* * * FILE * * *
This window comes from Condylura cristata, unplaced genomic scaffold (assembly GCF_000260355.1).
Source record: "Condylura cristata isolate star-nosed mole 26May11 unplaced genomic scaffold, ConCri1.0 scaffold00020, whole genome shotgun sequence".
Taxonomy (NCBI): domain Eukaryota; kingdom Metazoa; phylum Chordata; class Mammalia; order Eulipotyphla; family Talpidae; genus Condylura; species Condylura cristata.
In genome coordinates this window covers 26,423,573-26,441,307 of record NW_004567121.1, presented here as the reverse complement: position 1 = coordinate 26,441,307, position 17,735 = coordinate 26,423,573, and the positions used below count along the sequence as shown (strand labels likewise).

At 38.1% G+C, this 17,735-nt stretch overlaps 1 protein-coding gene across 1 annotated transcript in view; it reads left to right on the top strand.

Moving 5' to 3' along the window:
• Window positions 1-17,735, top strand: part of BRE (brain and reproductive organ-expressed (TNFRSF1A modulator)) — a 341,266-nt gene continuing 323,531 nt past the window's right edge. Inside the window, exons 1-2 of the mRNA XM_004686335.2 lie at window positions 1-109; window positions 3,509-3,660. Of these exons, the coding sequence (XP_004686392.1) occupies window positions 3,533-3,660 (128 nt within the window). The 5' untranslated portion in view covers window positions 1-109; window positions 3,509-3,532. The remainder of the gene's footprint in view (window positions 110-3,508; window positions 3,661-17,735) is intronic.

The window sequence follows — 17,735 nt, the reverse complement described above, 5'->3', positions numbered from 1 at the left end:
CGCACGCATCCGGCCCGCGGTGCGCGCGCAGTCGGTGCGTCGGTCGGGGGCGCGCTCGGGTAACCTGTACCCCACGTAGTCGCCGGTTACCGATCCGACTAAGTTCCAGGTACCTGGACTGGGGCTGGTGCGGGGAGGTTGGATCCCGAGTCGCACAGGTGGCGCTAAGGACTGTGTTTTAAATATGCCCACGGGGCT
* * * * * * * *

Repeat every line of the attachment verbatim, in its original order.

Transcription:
This window comes from Condylura cristata, unplaced genomic scaffold (assembly GCF_000260355.1).
Source record: "Condylura cristata isolate star-nosed mole 26May11 unplaced genomic scaffold, ConCri1.0 scaffold00020, whole genome shotgun sequence".
Taxonomy (NCBI): domain Eukaryota; kingdom Metazoa; phylum Chordata; class Mammalia; order Eulipotyphla; family Talpidae; genus Condylura; species Condylura cristata.
In genome coordinates this window covers 26,423,573-26,441,307 of record NW_004567121.1, presented here as the reverse complement: position 1 = coordinate 26,441,307, position 17,735 = coordinate 26,423,573, and the positions used below count along the sequence as shown (strand labels likewise).

At 38.1% G+C, this 17,735-nt stretch overlaps 1 protein-coding gene across 1 annotated transcript in view; it reads left to right on the top strand.

Moving 5' to 3' along the window:
• Window positions 1-17,735, top strand: part of BRE (brain and reproductive organ-expressed (TNFRSF1A modulator)) — a 341,266-nt gene continuing 323,531 nt past the window's right edge. Inside the window, exons 1-2 of the mRNA XM_004686335.2 lie at window positions 1-109; window positions 3,509-3,660. Of these exons, the coding sequence (XP_004686392.1) occupies window positions 3,533-3,660 (128 nt within the window). The 5' untranslated portion in view covers window positions 1-109; window positions 3,509-3,532. The remainder of the gene's footprint in view (window positions 110-3,508; window positions 3,661-17,735) is intronic.

The window sequence follows — 17,735 nt, the reverse complement described above, 5'->3', positions numbered from 1 at the left end:
CGCACGCATCCGGCCCGCGGTGCGCGCGCAGTCGGTGCGTCGGTCGGGGGCGCGCTCGGGTAACCTGTACCCCACGTAGTCGCCGGTTACCGATCCGACTAAGTTCCAGGTACCTGGACTGGGGCTGGTGCGGGGAGGTTGGATCCCGAGTCGCACAGGTGGCGCTAAGGACTGTGTTTTAAATATGCCCACGGGGCT